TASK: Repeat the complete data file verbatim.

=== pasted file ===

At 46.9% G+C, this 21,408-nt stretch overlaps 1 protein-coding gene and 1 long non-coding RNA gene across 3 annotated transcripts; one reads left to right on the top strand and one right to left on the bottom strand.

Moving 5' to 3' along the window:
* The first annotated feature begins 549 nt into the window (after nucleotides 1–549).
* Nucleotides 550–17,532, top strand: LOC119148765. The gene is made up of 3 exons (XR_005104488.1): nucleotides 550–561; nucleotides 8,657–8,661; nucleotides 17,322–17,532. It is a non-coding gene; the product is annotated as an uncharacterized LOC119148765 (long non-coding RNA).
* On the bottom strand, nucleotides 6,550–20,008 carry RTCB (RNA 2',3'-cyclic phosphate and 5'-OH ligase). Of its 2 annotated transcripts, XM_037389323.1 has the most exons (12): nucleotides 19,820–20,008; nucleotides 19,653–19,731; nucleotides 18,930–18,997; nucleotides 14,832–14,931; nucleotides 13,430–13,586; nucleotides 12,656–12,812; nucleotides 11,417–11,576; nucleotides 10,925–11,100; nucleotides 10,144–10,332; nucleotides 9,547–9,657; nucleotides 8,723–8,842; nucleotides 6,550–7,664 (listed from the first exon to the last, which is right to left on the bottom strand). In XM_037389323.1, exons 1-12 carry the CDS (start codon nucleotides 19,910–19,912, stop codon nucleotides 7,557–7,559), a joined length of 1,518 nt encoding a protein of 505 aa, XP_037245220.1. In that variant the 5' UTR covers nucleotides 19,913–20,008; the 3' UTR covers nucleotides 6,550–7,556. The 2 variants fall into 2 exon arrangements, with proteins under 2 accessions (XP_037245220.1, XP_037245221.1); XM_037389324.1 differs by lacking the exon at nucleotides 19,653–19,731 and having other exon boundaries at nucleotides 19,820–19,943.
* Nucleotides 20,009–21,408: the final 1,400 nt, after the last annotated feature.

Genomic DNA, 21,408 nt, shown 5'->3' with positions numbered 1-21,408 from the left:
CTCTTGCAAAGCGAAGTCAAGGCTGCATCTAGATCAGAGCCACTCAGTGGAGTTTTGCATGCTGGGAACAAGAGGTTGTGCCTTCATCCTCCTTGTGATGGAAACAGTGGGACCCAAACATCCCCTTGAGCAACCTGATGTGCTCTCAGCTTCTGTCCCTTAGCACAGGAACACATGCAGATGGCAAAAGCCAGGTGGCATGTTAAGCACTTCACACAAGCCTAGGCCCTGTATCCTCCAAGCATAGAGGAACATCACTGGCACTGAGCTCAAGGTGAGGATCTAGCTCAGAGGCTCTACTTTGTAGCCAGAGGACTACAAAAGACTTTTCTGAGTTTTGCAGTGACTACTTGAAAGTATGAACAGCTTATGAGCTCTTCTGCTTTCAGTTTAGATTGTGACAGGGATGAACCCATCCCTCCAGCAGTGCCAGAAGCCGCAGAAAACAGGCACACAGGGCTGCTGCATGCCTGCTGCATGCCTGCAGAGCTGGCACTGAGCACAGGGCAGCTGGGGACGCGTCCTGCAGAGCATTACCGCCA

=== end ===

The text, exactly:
At 46.9% G+C, this 21,408-nt stretch overlaps 1 protein-coding gene and 1 long non-coding RNA gene across 3 annotated transcripts; one reads left to right on the top strand and one right to left on the bottom strand.

Moving 5' to 3' along the window:
* The first annotated feature begins 549 nt into the window (after nucleotides 1–549).
* Nucleotides 550–17,532, top strand: LOC119148765. The gene is made up of 3 exons (XR_005104488.1): nucleotides 550–561; nucleotides 8,657–8,661; nucleotides 17,322–17,532. It is a non-coding gene; the product is annotated as an uncharacterized LOC119148765 (long non-coding RNA).
* On the bottom strand, nucleotides 6,550–20,008 carry RTCB (RNA 2',3'-cyclic phosphate and 5'-OH ligase). Of its 2 annotated transcripts, XM_037389323.1 has the most exons (12): nucleotides 19,820–20,008; nucleotides 19,653–19,731; nucleotides 18,930–18,997; nucleotides 14,832–14,931; nucleotides 13,430–13,586; nucleotides 12,656–12,812; nucleotides 11,417–11,576; nucleotides 10,925–11,100; nucleotides 10,144–10,332; nucleotides 9,547–9,657; nucleotides 8,723–8,842; nucleotides 6,550–7,664 (listed from the first exon to the last, which is right to left on the bottom strand). In XM_037389323.1, exons 1-12 carry the CDS (start codon nucleotides 19,910–19,912, stop codon nucleotides 7,557–7,559), a joined length of 1,518 nt encoding a protein of 505 aa, XP_037245220.1. In that variant the 5' UTR covers nucleotides 19,913–20,008; the 3' UTR covers nucleotides 6,550–7,556. The 2 variants fall into 2 exon arrangements, with proteins under 2 accessions (XP_037245220.1, XP_037245221.1); XM_037389324.1 differs by lacking the exon at nucleotides 19,653–19,731 and having other exon boundaries at nucleotides 19,820–19,943.
* Nucleotides 20,009–21,408: the final 1,400 nt, after the last annotated feature.

Genomic DNA, 21,408 nt, shown 5'->3' with positions numbered 1-21,408 from the left:
CTCTTGCAAAGCGAAGTCAAGGCTGCATCTAGATCAGAGCCACTCAGTGGAGTTTTGCATGCTGGGAACAAGAGGTTGTGCCTTCATCCTCCTTGTGATGGAAACAGTGGGACCCAAACATCCCCTTGAGCAACCTGATGTGCTCTCAGCTTCTGTCCCTTAGCACAGGAACACATGCAGATGGCAAAAGCCAGGTGGCATGTTAAGCACTTCACACAAGCCTAGGCCCTGTATCCTCCAAGCATAGAGGAACATCACTGGCACTGAGCTCAAGGTGAGGATCTAGCTCAGAGGCTCTACTTTGTAGCCAGAGGACTACAAAAGACTTTTCTGAGTTTTGCAGTGACTACTTGAAAGTATGAACAGCTTATGAGCTCTTCTGCTTTCAGTTTAGATTGTGACAGGGATGAACCCATCCCTCCAGCAGTGCCAGAAGCCGCAGAAAACAGGCACACAGGGCTGCTGCATGCCTGCTGCATGCCTGCAGAGCTGGCACTGAGCACAGGGCAGCTGGGGACGCGTCCTGCAGAGCATTACCGCCA